How generalizable is the Toddler-in-Chief hypothesis?
I don't want to revisit this argument, and yet...
Full disclosure: I curated the #ToddlerinChief thread and wrote The Toddler in Chief primarily as a means of preserving my sanity during a moment when American politics seemed less than sane. But there was also a serious argument in both the article and the book: the deeper problem with Trump’s immature decision-making was that the guardrails on executive power had been worn down to a nub. In other words, the problem was not just Trump’s temper, knowledge deficits, short attention span, and oppositional behavior. It was that these behavioral traits were married to a system of government in which checks on presidential power had eroded badly. I stressed this point in in a short Perspectives on Politics exchange last year:
As I argued in my introduction, “formal and informal checks on the presidency have eroded badly in recent decades, and Trump assumed the office at the zenith of its power (p. 4).” The capacity of Congress, the judiciary, and the federal bureaucracy to constrain direct presidential action has been steadily ebbing since the post-Watergate reforms….
These institutional shifts are the underlying antecedent conditions that explain why Trump’s individual psychology matters more than past presidents. Because recent presidents face fewer constraints on political behavior, variance in individual leader attributes explains more. This also explains why Trump’s presidential behavior seems increasingly erratic. As his initial senior staff—the so-called adults in the room—left the administration, their replacements were either unable or unwilling to constrain his myriad norm violations. Trump has shredded many of the “informal institutions” that were thought to bind the presidency.
Since the book has come out, I occasionally get queried about whether the concept generalizes beyond Trump:
No doubt, former employees of Elon Musk have described him as behaving like a "toddler that was having a tantrum about something, or upset about something." But this is not a great example. Sure, Musk seems to possess some immature traits, and he’s doing a bang-up job of destroying Twitter. That said, capital markets seem perfectly willing to respond negatively to his more erratic behavior. Furthermore, no matter what people say, he’s not really a significant political actor. A reminder: technopolarity is not a thing.
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Scanning the globe, what is more disturbing is the recognition that the American president is hardly the only democratic leader who is operating in a more unconstrained space. Other democratic polities have produced leaders intent on eliminating constrains on their rule: Hungary’s Viktor Orban, Turkey’s Recep Tayyip Erdoğan, Nicaragua’s Daniel Ortega, or Venezuela’s Nicholas Maduro (and Hugo Chavez before him) have exploited democratic elections and populist referenda to place more power into the executive’s hands. This has sometimes led to very erratic policymaking, such Erdoğan’s odd macroeconomic policies or Salvadoran President Nayib Bukele’s horribly-timed bet to tie his country’s economy to a cryptocurrency.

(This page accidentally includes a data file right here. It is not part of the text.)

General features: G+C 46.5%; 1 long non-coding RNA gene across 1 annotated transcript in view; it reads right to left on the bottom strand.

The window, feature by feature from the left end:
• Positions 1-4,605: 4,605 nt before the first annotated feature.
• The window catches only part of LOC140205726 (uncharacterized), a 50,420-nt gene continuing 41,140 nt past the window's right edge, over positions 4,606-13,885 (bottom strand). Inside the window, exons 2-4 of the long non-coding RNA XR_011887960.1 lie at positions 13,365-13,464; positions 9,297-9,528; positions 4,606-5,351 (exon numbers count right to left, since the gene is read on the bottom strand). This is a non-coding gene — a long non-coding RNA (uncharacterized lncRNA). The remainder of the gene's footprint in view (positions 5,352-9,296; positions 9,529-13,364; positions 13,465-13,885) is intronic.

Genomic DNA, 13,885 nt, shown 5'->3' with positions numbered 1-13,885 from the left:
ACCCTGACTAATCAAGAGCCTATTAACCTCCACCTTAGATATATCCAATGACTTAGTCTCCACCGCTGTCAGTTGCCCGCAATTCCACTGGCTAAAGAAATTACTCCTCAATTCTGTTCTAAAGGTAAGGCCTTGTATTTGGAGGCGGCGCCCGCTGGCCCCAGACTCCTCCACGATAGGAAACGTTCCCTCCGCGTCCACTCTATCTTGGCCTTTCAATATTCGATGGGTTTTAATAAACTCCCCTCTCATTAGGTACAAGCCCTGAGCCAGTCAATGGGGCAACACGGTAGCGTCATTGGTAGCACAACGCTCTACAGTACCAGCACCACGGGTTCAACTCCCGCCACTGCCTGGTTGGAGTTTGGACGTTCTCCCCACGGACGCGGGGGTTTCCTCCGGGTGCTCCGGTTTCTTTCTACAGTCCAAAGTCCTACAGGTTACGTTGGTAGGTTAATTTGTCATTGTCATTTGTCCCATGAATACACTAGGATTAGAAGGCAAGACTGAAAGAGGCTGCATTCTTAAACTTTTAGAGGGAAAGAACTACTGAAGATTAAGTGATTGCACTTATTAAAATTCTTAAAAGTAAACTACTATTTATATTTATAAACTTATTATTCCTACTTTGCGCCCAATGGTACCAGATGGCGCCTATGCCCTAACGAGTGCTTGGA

This is not just happening in democratic regimes. Indeed, part of the democratic recession of the last 15 years ago has been the ways in which countries that used to be classified as “competitive authoritarian” states have mostly gone full authoritarian. This is particularly true if one looks at the autocratic members of the G-20. Over the past five years Mohammed bin Salman has consolidated his power in Saudi Arabia (to the consternation of U.S. officials). Vladimir Putin has rewritten the Russian constitution to ensure his grip on power can continue into the 2030s. And last month Xi Jinping cemented his control over the Chinese Communist Party in a 20th Party Congress that included the world’s most awkward brush-off of his predecessor Hu Jintao.
You get the point: an awful lot of leaders across the globe are exercising power with fewer domestic constraints. This means, in turn, that the psychology of those individual leaders matters more. They can enact policies that might not be wise or strategic, and yet no one else is their country has the ability to countermand them. With fewer internal constraints on their range of behavior, they can engage in riskier or more counterproductive strategies on the global stage. Activities like, you know, getting bogged down after invading a neighboring country or persisting in pandemic policies that exact an enormous economic cost.
Does this mean they are all as immature as Donald Trump? Not exactly. Vladimir Putin and Xi Jinping are a lot of things, but they don’t suffer from, say, a short attention span or an inclination for temper tantrums (that we know of). Xi didn’t scream at Hu Jintao when he resisted leaving the 20th Party Congress, he just stared straight ahead like a cold-blooded martinet.
We are not seeing a rise in immature leadership; rather, we are seeing a rise of less constrained leadership. There is now a wider variance in foreign policy behavior. This, in turn, means that one of the few remaining checks on a state’s risk-taking behavior is the rest of the international system. In a weird way the world is morphing into a system in which the simplifying assumption of treating the state as a unitary actor seems more plausible. But this shift does not mean that analysts can rely on simple rational choice models. Rather, we need to burrow ever deeper into the political psychology of individual leaders.
As per usual, it’s an exciting time for political scientists. Which means it’s a fraught time for everyone else.